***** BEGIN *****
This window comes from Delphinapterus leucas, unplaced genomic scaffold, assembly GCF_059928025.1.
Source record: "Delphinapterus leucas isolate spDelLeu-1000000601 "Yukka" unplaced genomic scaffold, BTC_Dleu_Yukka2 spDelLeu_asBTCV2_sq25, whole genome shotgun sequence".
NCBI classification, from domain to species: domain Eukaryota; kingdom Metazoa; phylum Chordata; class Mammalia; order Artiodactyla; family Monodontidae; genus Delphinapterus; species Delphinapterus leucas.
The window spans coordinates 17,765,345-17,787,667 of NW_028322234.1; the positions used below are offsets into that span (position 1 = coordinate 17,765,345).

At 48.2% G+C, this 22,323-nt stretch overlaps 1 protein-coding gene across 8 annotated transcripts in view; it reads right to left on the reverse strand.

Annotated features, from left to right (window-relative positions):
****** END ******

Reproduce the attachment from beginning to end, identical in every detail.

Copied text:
This window comes from Delphinapterus leucas, unplaced genomic scaffold, assembly GCF_059928025.1.
Source record: "Delphinapterus leucas isolate spDelLeu-1000000601 "Yukka" unplaced genomic scaffold, BTC_Dleu_Yukka2 spDelLeu_asBTCV2_sq25, whole genome shotgun sequence".
NCBI classification, from domain to species: domain Eukaryota; kingdom Metazoa; phylum Chordata; class Mammalia; order Artiodactyla; family Monodontidae; genus Delphinapterus; species Delphinapterus leucas.
The window spans coordinates 17,765,345-17,787,667 of NW_028322234.1; the positions used below are offsets into that span (position 1 = coordinate 17,765,345).

At 48.2% G+C, this 22,323-nt stretch overlaps 1 protein-coding gene across 8 annotated transcripts in view; it reads right to left on the reverse strand.

Annotated features, from left to right (window-relative positions):